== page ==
While this Little-Girl-on-the-Parlor-Phone routine had very little life on the show circuit, Afrodille had something far more interesting in mind. In fact, it was no show at all. She would sit by a phone, on a bare stage & wait for the dead to call. The audience would cough, cross & uncross its legs, feel around in its trouser pockets & purses, etc., while Afrodille would stare at them, attaching those brilliant green eyes to theirs, one by one, until they were as uncomfortable watching her sit there as they'd be if she was naked on a highwire, a starving tiger at each end. And then, the phone would ring. And a voice would try to speak, a voice of great suffering from an insurmountable distance. Often the voice would only sigh or begin a word (what word?) & they'd be cut off, the connection lost. Afrodille would patiently hang up the phone & scan the audience again, gazing into their eyes with enmity, a little lust, apologetically, compassionately, eagerly, tenderly, flirtatiously...all without moving her body, without unclasping her hands from between her knees. And then the phone would ring again, startling everyone. Afrodille would apologize with such feeling! And then the dead would begin to speak. Sometimes they'd read a poem behind a wall of static while the beautiful girl listened, indicating how profound & sad it was without seeming to move a muscle in her face. They'd say, "Why is this the way it is?" or "How can it be this way?" & then Afrodille would settle them into a conversation & the conversations -- about how the modern world looked, smelled, felt & seemed -- would hold the audience so still. Then nothing. Afrodille would click on the phone cradle a few times to be polite & then hang up the phone with such grace that even H. L. Mencken alluded to it when describing Anita Loos entering a room. The applause was strange, little smatterings of it arising in the auditorium as if pleading for more from those who were still unconvinced. And gradually the unconvinced would begin clapping & the applause would go in waves like that until the crowd took to its feet as one.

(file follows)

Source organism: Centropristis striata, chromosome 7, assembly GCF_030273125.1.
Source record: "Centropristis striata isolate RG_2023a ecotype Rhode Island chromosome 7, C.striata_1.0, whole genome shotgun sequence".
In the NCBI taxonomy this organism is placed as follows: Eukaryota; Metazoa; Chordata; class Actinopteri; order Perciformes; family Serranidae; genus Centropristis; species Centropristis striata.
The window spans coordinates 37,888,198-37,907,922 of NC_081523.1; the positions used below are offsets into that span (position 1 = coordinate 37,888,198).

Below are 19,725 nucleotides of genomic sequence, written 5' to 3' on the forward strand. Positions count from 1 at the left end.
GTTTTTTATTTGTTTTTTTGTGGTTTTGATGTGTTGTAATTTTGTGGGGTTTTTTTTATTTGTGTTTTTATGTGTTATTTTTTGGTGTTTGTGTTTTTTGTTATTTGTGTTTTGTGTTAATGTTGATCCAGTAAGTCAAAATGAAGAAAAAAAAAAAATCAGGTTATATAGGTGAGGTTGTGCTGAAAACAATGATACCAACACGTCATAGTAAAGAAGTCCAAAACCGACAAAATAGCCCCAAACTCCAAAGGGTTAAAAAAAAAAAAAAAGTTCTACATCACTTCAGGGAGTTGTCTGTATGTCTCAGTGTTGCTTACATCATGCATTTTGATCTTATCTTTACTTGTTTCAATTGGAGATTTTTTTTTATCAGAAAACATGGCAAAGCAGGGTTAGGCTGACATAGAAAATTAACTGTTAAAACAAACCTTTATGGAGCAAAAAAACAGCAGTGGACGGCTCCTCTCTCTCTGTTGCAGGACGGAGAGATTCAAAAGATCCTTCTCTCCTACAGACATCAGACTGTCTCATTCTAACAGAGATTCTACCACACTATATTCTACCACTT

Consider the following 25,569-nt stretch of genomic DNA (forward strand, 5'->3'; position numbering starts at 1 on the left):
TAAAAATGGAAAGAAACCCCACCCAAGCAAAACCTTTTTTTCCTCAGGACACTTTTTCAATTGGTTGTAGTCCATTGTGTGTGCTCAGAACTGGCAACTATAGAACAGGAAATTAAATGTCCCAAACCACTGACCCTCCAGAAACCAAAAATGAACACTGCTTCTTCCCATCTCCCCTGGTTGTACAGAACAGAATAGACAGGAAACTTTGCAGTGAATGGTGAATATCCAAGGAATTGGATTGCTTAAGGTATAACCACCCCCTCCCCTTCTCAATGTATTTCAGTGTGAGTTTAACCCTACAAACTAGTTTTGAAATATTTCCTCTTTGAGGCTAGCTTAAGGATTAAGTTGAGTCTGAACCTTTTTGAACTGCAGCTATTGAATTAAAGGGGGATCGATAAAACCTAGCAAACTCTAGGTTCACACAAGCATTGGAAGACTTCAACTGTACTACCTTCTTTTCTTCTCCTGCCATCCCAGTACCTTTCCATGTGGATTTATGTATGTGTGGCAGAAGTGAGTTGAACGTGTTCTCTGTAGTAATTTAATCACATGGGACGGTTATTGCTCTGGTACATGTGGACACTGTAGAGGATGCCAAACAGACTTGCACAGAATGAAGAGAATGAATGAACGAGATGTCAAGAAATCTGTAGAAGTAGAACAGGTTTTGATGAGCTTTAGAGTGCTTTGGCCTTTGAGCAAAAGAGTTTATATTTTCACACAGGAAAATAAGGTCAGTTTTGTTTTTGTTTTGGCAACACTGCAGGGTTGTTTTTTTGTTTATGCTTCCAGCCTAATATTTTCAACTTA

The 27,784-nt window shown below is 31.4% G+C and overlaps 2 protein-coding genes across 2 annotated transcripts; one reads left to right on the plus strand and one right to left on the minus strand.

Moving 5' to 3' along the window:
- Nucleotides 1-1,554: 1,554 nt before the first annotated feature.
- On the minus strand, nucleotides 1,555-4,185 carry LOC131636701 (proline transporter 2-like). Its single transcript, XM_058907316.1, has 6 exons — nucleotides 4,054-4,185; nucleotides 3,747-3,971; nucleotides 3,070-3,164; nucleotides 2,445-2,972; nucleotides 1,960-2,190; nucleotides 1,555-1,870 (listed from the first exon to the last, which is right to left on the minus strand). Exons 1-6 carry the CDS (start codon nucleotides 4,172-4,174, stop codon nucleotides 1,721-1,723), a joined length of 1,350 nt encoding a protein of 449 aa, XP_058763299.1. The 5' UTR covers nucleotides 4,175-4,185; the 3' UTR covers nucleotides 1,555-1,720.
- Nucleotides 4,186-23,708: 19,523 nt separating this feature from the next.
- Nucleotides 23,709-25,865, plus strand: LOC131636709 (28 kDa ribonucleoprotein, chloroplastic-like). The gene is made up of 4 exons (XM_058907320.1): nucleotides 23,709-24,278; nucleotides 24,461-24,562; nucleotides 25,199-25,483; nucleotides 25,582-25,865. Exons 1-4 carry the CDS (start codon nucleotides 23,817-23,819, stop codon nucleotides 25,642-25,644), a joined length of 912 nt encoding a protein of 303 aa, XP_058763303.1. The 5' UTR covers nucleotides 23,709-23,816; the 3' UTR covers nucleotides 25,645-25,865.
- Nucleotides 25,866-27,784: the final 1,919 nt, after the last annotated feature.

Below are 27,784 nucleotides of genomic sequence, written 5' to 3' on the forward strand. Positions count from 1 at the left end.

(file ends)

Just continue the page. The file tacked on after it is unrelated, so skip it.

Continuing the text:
Those who saw the performance said that it was miraculous, truly inspired, frightening. Artists from the European avant-garde said it was perhaps the greatest theatrical event they'd ever seen, a work of pure, dream-like theater at the end of which the audience was not even sure what they'd witnessed. An hour simply waiting for a phone to ring seemed breathtaking & yet critics could find no reason for it. A writer from Sphinx said, "You're left wondering if you've seen nothing or everything, pondering why you reacted the way you did, why you fell in love with this pale sybil & let her make you complicit in waiting for a phone to ring."